Tiny Flies on Boots Invading and Harming Antarctica
The tiniest of invaders have been entering Antarctica and could alter an ecosystem that has been isolated for eons. The invasive species is a non-biting midge, Eretmoptera murphyi, that is very likely brought in via mud on the soles of people’s boots.
The number of people visiting Antarctica, scientists as well as tourists, has grown greatly in recent years. About 5,000 scientific staff and 30,000 tourists now visit Antarctica every year.
At the recent annual meeting of the British Ecological Society, Peter Convey of the British Antarctic Survey explained how the tiny flies have found their way to a new ecosystem after centuries on centuries. People traveling to Antarctica first stop on South Georgia Island in sub-Antarctica which is on its own tectonic plate. This plate, Convey explains to the BBC, has been moving away from South America for 30 to 40 million years. Antarctica is on a different tectonic plate “and there are things on there that have got a similar multi-million, if not multi-tens of million-year histories.”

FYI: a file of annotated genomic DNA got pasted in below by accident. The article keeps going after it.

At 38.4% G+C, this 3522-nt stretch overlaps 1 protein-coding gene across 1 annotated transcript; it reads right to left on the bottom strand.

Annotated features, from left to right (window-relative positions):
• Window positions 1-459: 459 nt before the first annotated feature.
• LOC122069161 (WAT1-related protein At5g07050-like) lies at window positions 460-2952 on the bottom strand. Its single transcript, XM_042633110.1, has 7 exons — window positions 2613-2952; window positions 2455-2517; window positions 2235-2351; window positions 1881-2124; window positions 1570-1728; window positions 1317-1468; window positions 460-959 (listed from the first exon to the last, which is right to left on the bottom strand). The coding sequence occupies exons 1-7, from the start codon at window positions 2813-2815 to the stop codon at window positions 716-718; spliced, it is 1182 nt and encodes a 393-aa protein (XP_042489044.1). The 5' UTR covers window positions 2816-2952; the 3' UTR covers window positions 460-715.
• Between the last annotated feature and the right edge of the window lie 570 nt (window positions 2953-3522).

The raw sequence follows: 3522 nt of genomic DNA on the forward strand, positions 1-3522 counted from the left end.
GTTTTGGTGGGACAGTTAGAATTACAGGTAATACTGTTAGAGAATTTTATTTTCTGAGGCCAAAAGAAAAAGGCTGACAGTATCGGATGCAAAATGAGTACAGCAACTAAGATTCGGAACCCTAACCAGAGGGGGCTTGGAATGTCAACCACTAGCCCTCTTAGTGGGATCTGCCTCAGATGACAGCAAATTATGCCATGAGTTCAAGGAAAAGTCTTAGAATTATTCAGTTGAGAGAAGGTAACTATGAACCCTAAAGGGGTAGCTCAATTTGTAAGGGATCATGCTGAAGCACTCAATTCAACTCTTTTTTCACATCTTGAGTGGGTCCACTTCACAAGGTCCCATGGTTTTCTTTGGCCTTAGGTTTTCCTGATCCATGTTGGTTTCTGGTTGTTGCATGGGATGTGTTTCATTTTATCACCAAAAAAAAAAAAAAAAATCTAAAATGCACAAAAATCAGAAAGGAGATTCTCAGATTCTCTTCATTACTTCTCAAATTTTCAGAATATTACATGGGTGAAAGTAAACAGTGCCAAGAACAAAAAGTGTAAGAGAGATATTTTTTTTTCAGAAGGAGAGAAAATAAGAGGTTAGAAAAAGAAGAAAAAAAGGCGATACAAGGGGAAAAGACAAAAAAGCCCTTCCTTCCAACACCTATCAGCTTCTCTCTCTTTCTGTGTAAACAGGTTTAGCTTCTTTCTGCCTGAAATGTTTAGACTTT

The midges, which can survive in extreme conditions, are changing conditions for native species in Antarctica by releasing nutrients into the soil at a heightened rate, Convey explains:
“In terms of function, their job is litter turnover – they help things decay in the soil – and the population density of this thing in the area where it has been introduced is responsible for more litter turnover than the community that was already there.”
“So basically it is bringing a function into an ecosystem that is not very active already. In principle, it can be a fundamental change in the way that ecosystem works.”
The flies could even “drive locally or generally extinct some of the unique species that already exist in part of the Antarctic,” Convey emphasizes, as well as that ”If we are not careful about the way we move around then we could be a very good carrying vector.”
The flies are actually being carried all the way to the tip of the Antarctic peninsula, when people visit the ice-covered, mountainous Elephant Island.
In archaeology, it is said that to excavate something is both to make it possible for us humans to study it, and to destroy it. An artifact, from a coin to an arrowhead to the remains of an ancient house, have all been preserved for years in the soil; contact with oxygen means the site is exposed to a whole new range of elements it had been protected from.
Something analogous is now occurring in the no longer isolated, fragile ecosystem of Antarctica, exposed to a whole new world of creatures (humans, midges) who could be wreaking potential, irreversible havoc.
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